Despite declining oil and gas prices, which have caused the petroleum industry to tighten its wallet, some small- and mid-sized E&P companies have hedged themselves into financial stability, according to a report from financial media outlet Forbes.
Forbes cites Houston-based Linn Energy, LLC as a case-in-point strategist. The company purchased put options through 2009 with the right to sell most of its oil production at $102 per barrel and all of its natural gas at $8.32 per million BTUs, both of which turned out to be "exceptional trades."
While more than a few of its contemporaries are either folding under $40 spot crude and $5 natural gas or locked into drilling costly wells under rig contracts signed when crude was riding high at $140 per barrel, independent oil and gas company Linn Energy has stayed a steady course. Rather than going bust over high-risk exploration and letting its cash flow float with spot prices, Linn takes the low-risk route, choosing to drill wells that require minimal capital expenditure and locking in margins several years out by hedging.
"We are a bird-in-hand company," Linn's VP of Investor Relations Clay Jeansonne told Forbes.
The report also notes that, unlike major oil companies, which can withstand a heavy blow from price volatility as long as their coffers are chock-full of cash, many firms will more than likely be forced to divest assets in order to strengthen their balance sheets. Analysts are keeping a close eye on hedge positions among small- to mid-cap E&Ps, as the companies face mounting pressure from lenders.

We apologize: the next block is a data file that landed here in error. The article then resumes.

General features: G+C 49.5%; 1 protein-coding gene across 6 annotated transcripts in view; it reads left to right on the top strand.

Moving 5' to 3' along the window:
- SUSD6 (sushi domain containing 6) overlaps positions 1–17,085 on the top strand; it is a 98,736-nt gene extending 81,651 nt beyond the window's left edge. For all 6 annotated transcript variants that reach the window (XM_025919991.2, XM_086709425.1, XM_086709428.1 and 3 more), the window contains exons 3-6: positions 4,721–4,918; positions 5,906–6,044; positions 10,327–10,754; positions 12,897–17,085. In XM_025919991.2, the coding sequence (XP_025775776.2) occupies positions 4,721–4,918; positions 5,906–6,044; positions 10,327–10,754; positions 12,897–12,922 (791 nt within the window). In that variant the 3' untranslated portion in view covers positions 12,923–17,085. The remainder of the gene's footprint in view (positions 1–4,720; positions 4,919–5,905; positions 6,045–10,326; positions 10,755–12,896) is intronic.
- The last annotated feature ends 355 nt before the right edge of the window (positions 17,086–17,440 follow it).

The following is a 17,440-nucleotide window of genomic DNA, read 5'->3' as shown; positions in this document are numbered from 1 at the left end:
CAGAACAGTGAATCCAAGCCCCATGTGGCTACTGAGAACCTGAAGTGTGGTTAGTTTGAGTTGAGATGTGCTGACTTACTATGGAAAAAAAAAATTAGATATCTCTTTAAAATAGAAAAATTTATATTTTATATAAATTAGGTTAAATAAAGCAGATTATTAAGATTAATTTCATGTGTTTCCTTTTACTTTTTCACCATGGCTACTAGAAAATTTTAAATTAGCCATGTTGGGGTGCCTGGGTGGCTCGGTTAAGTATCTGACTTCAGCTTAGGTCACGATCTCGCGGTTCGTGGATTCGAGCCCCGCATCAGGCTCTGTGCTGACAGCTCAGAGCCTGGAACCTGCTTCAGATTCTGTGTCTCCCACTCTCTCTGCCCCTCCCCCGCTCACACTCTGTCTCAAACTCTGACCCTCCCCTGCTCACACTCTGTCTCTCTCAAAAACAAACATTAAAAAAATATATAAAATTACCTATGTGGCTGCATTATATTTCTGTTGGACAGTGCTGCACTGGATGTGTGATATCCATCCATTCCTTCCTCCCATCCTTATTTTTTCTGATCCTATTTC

Linn certainly remained solid in such financial uncertainty, even sticking to its guns with $82 hedges when crude prices skyrocketed in July 2008. "If you stay true to your strategy, in theory, you don't take credit when prices go down and don't take criticism when prices go up," Jeansonne added. "We do believe we will be able to weather the storm particularly [well] because of our hedge book."
In a Feb. 2 report, Raymond James & Associates rated the company at "outperform." Analyst John Freeman added that Linn has "one of the best hedging profiles in the industry, with the potential to see profit-margin expansion in 2009."
The imminent question that exploration and production companies should consider answering as Linn did -- to hedge or not to hedge? -- just might provide the right amount of cushion needed to soften the fall from record-high commodity prices.
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